Small shops can get into big trouble when they neglect to test their supplies and document procedures. Use this overview to avoid potential pitfalls.
By Rick Davis
Squeegee selection is a variable in the garment-screen-printing process to which few printers give enough thought (for more details about squeegees, consult Tips for Squeegee Selection on p. 31 of this edition of Screen Printing). The truth is that many reordered multicolor prints suffer from fluctuations in quality because shops fail to document the squeegee-related parameters they use during a given production run. Keeping thorough, accurate records in this area enhances quality and productivity.
Here again, as with my mesh counts, I prefer to minimize my squeegee selection as much as possible in order to reduce the number of potential variables within my own facility. This is even more prevalent for smaller shops that have a few employees, where a different printer might handle a multicolor order without knowing the operating parameters followed during the initial production run. You should always document squeegee parameters, regardless of whether you use two or six different squeegee durometers in your facility.
While I’m on the subject, the different squeegee durometers available will baffle a rookie coming into the business and can confuse even seasoned printers who are starting their own shops. As a basic overview, you can select from single-durometer squeegees, such as 60, 70, 80, 90; dual-durometer squeegees—60/90 and 70/90, for example—and triple-durometer squeegees in configurations such as 60/90/60 and 70/90/70.
My preference from the standpoint of quality is the triple-durometer squeegee, but most small shops typically opt to use the standard, single-durometer squeegees in the name of cost, as they are the cheapest of those offered. I believe that you generally need only two different squeegee durometers to execute 90% percent of your applications without excessive effort.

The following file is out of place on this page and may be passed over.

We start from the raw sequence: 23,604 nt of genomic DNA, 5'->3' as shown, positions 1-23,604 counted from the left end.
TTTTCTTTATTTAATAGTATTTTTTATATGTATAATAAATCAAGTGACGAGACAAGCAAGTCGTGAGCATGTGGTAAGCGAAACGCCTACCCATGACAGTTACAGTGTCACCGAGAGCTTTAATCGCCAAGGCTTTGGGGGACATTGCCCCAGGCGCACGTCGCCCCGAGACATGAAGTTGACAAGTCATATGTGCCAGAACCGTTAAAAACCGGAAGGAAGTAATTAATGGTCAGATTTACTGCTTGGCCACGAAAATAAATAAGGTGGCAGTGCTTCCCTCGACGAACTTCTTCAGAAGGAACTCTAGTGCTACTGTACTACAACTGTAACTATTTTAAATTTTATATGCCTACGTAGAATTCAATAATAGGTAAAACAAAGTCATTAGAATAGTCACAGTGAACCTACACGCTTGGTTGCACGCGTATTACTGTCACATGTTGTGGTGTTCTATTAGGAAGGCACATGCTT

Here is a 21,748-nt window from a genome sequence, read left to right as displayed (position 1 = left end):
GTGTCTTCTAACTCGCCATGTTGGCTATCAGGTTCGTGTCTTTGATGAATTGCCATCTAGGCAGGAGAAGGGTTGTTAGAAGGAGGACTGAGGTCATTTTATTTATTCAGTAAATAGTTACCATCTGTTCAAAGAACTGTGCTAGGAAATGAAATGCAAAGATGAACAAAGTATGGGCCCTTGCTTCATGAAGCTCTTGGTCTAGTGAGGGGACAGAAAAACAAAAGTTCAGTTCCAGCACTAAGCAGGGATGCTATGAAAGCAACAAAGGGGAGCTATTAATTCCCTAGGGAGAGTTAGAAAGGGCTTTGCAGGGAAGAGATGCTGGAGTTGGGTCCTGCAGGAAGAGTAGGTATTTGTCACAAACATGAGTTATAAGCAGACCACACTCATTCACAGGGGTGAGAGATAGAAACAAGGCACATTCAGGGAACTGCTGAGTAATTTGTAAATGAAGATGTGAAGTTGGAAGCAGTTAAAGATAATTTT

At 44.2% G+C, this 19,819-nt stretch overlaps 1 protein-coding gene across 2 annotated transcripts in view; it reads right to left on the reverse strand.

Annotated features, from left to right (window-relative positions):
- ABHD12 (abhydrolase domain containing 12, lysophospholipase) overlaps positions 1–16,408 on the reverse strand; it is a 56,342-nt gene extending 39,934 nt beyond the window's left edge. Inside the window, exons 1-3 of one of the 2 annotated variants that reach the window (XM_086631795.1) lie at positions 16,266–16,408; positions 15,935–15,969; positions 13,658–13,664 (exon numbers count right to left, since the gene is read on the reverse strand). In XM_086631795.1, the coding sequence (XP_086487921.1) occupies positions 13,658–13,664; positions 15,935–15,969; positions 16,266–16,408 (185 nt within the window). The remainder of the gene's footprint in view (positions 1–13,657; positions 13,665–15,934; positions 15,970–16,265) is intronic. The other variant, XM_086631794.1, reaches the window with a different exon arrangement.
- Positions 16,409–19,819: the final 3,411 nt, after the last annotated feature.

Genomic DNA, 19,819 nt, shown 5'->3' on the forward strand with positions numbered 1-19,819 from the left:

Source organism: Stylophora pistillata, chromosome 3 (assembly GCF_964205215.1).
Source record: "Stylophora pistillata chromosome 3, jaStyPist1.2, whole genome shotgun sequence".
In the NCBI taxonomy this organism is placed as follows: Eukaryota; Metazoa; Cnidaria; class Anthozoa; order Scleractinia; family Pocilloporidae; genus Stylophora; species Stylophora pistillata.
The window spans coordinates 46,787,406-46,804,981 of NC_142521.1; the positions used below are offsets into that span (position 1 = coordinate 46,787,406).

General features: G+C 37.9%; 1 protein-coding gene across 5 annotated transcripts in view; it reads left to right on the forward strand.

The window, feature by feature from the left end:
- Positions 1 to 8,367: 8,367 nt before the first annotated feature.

I would suggest a 70-durometer squeegee for printing heavier ink films on darker shades and an 80-durometer for thinner ink-film thicknesses applied to lighter background colors. Again, even if you only have two different squeegee durometers in use at your shop, that does not relieve you of the responsibility to document which squeegees you used for any one particular job. You also need to make careful note of other parameters related to your squeegees. They include squeegee pressure, speed, angle, and radial edge (if any).
Small shops and newcomers to garment screen printing are often best served by keeping things as simple as possible. Still, even the simplest choices can become complicated decisions when you don’t document your actions. Keepings records of your mesh counts, squeegee durometers, and other information related to the supplies you use each day will help you ensure quality from order to reorder.
Rick Davis is the president of Synergy Screen Printing in Orlando, FL. A 27-year veteran of the textile-printing industry, Davis is a member of the Academy of Screen Printing Technology and has a background that spans production management, artwork engineering, application testing, and industry consulting. He is a frequent contributor to trade publications and a speaker at industry trade events.
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